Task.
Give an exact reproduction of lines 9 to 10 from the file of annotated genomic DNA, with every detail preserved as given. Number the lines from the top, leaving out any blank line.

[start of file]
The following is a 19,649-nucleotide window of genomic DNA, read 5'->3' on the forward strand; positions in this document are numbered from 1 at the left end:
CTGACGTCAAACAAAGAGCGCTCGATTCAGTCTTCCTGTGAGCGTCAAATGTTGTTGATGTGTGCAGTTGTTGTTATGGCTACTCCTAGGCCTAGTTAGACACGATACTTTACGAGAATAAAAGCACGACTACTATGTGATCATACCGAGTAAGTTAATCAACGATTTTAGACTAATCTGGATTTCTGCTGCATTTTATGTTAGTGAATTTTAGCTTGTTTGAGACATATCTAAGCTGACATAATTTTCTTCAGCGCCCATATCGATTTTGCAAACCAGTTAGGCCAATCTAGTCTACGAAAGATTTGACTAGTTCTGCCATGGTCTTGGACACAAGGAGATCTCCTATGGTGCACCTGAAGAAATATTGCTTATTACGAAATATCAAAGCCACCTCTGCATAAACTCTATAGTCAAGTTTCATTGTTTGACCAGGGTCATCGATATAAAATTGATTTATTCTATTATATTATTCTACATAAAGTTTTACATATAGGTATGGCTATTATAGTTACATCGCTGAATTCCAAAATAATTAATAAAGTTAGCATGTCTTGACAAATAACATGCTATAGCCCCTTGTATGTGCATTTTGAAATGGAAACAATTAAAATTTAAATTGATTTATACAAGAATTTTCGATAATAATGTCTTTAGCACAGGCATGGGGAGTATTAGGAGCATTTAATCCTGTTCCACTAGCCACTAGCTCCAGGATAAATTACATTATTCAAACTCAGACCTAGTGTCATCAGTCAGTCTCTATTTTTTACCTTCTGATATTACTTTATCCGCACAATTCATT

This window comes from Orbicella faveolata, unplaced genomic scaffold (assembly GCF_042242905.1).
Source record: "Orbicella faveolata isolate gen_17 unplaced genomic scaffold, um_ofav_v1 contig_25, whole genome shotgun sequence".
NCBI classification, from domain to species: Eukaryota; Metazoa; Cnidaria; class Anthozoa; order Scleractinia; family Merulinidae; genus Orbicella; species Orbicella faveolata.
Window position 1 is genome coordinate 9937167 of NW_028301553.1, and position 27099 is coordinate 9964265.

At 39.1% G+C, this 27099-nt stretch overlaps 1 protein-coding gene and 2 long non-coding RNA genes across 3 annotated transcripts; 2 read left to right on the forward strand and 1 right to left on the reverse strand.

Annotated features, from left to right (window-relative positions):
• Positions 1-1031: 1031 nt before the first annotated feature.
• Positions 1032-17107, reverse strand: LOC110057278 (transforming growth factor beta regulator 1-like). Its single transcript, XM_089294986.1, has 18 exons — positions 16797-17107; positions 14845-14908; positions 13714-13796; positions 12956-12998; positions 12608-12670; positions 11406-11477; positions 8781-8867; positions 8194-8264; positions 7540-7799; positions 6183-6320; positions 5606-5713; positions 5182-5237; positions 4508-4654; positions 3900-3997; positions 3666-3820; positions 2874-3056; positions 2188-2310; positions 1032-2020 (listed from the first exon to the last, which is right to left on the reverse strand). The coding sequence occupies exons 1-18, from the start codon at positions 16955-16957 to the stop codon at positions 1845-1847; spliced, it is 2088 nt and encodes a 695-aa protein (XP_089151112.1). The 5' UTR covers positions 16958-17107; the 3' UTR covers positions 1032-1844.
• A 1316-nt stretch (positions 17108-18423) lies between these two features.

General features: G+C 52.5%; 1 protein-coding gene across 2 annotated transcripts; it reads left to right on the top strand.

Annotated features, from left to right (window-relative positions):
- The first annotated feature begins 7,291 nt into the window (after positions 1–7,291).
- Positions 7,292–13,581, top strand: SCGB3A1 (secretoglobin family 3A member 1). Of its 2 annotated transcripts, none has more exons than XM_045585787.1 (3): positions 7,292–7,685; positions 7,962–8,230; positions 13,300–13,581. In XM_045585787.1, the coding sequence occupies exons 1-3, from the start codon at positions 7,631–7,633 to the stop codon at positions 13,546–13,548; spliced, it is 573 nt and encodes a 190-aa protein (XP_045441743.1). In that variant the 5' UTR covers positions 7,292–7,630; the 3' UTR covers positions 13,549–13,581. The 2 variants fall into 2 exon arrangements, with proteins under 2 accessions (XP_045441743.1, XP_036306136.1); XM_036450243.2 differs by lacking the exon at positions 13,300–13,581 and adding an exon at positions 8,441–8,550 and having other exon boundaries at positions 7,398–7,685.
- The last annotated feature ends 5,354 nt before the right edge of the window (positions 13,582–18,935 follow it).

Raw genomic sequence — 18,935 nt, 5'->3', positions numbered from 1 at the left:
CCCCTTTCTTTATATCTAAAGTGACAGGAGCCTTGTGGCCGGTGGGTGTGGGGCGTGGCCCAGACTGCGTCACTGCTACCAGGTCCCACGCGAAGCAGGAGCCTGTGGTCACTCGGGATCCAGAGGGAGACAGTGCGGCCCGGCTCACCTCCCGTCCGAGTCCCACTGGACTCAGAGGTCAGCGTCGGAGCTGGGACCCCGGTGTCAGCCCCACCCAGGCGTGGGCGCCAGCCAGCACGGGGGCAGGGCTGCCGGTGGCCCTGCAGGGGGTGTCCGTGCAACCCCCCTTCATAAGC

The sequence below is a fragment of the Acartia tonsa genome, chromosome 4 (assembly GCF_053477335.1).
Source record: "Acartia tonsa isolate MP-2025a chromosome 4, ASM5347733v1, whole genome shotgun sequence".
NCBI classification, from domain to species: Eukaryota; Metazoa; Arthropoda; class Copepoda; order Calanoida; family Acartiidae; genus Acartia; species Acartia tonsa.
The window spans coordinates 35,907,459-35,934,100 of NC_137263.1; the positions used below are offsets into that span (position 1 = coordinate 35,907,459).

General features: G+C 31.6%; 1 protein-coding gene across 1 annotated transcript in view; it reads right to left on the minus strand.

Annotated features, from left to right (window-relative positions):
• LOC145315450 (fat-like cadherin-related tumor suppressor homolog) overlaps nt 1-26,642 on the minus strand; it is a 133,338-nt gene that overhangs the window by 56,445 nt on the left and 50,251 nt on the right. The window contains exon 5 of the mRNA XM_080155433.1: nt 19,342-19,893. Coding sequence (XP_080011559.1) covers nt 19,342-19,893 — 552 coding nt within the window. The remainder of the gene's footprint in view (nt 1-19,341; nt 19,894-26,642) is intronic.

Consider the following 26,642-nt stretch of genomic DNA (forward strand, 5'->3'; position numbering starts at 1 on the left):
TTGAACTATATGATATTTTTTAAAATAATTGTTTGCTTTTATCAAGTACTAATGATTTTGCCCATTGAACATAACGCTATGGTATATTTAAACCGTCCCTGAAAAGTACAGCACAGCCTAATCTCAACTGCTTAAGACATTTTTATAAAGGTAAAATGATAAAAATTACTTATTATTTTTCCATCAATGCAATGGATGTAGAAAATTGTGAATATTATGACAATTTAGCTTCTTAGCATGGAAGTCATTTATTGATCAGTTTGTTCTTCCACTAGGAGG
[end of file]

• Positions 1-1031: 1031 nt before the first annotated feature.
• Positions 1032-17107, reverse strand: LOC110057278 (transforming growth factor beta regulator 1-like). Its single transcript, XM_089294986.1, has 18 exons — positions 16797-17107; positions 14845-14908; positions 13714-13796; positions 12956-12998; positions 12608-12670; positions 11406-11477; positions 8781-8867; positions 8194-8264; positions 7540-7799; positions 6183-6320; positions 5606-5713; positions 5182-5237; positions 4508-4654; positions 3900-3997; positions 3666-3820; positions 2874-3056; positions 2188-2310; positions 1032-2020 (listed from the first exon to the last, which is right to left on the reverse strand). The coding sequence occupies exons 1-18, from the start codon at positions 16955-16957 to the stop codon at positions 1845-1847; spliced, it is 2088 nt and encodes a 695-aa protein (XP_089151112.1). The 5' UTR covers positions 16958-17107; the 3' UTR covers positions 1032-1844.